Small business confidence plummets to levels not seen since the pandemic as companies battle soaring costs, sky-high utility bills and late payments
- The Federation of Small Businesses warns that many businesses are fighting to stay open
- Small businesses in retail and hospitality are particularly hard hit, FSB says
Confidence among UK-based small business owners has plunged to the lowest level since the second Covid-19 lockdown in the final quarter of last year, the Federation of Small Businesses has warned.
The overall Small Business Index confidence figure in the last quarter of 2022 fell to -46 points, from -36 points in the third quarter and marking the lowest figure since the last quarter of 2020, when it was -49 points.
Whole swaths of small businesses across the country are being weighed down by exorbitant costs, soaring utility bills, supply chain delays and delivery issues.
Struggling: Whole swaths of small businesses in the UK are battling rising costs
Small businesses operating in retail or hospitality were among the hardest hit in the last quarter of last year, according to the FSB.
The FSB said: “This is particularly troubling during the traditional ‘golden quarter’ for consumer-facing businesses such as shops, bars and restaurants.”
Worryingly, a growing number of small businesses reported a decline in revenue over the previous three months, and their outlook for the months ahead remained equally optimistic.
Forty-four percent expect to see a decline in income in the coming months, while only 29% expect it to increase.
Hiring levels are also struggling as small businesses struggle to cut costs, the FSB added.
The proportion of small businesses whose number of employees fell exceeded the number of those who gained staff in the previous three months.
But employment prospects for the next three months were more optimistic, with one in seven small businesses planning to increase their workforce.
Inflation continued to weigh heavily on many small businesses, with nearly two in five saying costs were significantly higher than the same time a year ago.
Utility bills, including energy, were cited by more than three in five small businesses as a driver of their cost variation.
Small businesses hurt by late payments
Additionally, late payments are still holding back a significant number of small businesses, with three in ten small businesses saying their payment situation has deteriorated over the past three months.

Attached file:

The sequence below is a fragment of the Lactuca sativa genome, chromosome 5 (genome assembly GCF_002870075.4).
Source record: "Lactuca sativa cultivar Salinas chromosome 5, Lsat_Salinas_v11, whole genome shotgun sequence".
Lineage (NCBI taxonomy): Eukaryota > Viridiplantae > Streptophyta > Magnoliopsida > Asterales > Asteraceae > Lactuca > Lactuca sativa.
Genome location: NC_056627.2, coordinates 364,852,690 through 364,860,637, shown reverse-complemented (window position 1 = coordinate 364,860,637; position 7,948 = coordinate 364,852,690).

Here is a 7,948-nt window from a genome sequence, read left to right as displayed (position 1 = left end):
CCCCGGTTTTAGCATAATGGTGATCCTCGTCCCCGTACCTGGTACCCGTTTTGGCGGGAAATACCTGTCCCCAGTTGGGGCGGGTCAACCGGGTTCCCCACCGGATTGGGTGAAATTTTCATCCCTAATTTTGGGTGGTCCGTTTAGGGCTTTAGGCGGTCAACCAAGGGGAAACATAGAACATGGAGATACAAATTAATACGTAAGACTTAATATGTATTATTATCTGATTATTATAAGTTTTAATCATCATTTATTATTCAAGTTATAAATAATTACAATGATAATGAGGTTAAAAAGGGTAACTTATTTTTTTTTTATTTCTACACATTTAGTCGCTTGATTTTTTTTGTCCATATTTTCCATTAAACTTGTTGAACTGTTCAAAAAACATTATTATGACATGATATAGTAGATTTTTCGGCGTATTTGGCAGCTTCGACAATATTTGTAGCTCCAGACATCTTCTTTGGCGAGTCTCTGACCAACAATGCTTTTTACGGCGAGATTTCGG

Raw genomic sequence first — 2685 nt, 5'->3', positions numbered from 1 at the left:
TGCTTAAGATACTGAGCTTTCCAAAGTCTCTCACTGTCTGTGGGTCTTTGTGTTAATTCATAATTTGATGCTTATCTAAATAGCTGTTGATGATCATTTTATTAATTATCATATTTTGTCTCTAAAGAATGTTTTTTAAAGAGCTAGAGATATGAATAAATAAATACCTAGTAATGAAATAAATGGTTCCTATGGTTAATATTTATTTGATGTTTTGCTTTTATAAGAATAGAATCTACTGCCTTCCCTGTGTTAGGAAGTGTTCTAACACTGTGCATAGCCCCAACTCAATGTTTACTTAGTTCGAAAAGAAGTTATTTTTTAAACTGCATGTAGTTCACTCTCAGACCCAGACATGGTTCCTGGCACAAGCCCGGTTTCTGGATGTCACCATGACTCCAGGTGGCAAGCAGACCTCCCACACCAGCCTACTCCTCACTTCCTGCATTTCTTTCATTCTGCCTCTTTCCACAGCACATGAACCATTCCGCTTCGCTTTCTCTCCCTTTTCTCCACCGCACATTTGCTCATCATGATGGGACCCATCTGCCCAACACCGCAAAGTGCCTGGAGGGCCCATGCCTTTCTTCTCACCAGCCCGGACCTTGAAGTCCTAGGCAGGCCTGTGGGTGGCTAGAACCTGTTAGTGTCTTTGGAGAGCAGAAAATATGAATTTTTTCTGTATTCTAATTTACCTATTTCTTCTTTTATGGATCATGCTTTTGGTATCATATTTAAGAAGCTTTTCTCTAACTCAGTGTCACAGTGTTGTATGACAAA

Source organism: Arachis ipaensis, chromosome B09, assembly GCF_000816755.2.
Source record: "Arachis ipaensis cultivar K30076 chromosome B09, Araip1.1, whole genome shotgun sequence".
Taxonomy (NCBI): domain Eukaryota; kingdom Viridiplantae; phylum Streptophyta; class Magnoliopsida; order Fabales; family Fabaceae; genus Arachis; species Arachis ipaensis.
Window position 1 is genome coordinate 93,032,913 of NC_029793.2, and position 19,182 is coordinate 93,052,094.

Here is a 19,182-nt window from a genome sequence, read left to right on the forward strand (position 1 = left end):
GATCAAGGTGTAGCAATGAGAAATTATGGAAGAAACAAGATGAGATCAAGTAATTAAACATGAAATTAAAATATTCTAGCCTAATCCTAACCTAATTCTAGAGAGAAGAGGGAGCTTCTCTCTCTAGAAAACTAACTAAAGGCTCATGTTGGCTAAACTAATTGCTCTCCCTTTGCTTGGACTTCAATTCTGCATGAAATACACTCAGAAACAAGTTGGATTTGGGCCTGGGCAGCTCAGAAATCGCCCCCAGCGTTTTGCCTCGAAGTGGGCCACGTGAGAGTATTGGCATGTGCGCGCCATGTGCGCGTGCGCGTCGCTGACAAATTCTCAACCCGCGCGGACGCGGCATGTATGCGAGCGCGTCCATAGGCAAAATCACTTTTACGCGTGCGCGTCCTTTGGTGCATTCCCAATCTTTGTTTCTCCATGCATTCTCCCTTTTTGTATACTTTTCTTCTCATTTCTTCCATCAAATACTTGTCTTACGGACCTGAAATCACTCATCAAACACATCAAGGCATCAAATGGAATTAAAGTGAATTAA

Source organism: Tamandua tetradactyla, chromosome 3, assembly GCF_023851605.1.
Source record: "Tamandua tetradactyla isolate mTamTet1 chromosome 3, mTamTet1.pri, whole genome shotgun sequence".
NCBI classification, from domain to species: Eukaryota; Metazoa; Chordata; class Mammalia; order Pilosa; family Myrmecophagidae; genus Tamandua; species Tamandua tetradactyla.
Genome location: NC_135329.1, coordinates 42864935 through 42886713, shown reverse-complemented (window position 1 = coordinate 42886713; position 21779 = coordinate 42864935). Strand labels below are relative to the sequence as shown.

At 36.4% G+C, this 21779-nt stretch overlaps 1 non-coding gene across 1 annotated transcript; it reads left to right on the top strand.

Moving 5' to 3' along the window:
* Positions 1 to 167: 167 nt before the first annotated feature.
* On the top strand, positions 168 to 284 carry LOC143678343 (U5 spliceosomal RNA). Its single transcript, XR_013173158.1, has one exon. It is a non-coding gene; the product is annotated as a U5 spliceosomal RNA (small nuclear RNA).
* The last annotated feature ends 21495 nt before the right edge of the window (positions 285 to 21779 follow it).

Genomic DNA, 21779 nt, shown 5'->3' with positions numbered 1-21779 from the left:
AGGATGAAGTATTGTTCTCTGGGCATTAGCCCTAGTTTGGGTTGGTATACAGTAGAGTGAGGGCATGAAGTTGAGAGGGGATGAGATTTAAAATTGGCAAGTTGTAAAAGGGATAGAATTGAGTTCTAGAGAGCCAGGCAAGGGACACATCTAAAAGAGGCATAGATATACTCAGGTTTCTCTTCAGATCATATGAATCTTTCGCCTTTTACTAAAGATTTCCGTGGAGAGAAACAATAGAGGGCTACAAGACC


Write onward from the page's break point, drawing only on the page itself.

The FSB has said it wants to eradicate the problem of late payments to small businesses once and for all.
She wants to make the audit committees of large companies responsible and accountable for supply chain payment practices and see the introduction of a legal requirement that payment terms and conditions must be published in annual reports.
Martin McTague, National Chairman of the FSB, said: “There’s no way to water down these numbers – small business confidence is at its third lowest level since we started tracking it almost ago. ten years.”
Small businesses are always the engine room of any economic recovery. The faster small businesses get out of this, the faster we can all recover
Martin McTague, National President, FSB
“But business owners are resilient and where there is a will we will find a way through.
“Clearly, falling consumer spending, inflation and high energy bills are taking their toll, and the poor post-golden quarter results are particularly disappointing – but this should also be a time to grab the nettle and to be decisive in finding other means for the growth of the economy, which is why we have drawn up an action plan for the government to implement.
“Small businesses are always the engine room of any economic recovery. The quicker small businesses get out of this, the quicker we can all recover.
He added: “Helping more people find jobs, tackling late payments, boosting energy efficiency, boosting R&D and getting more people to start on their own are all initiatives that will make a real difference. for the economy – just as individual small business owners will. continue to demonstrate the ingenuity they have shown during the pandemic to find new markets and new ways of working.
“Small businesses are a fantastic national resource for innovation and creativity, especially if given the right conditions to thrive. These results are incredibly disturbing, yes, but they are not the last word.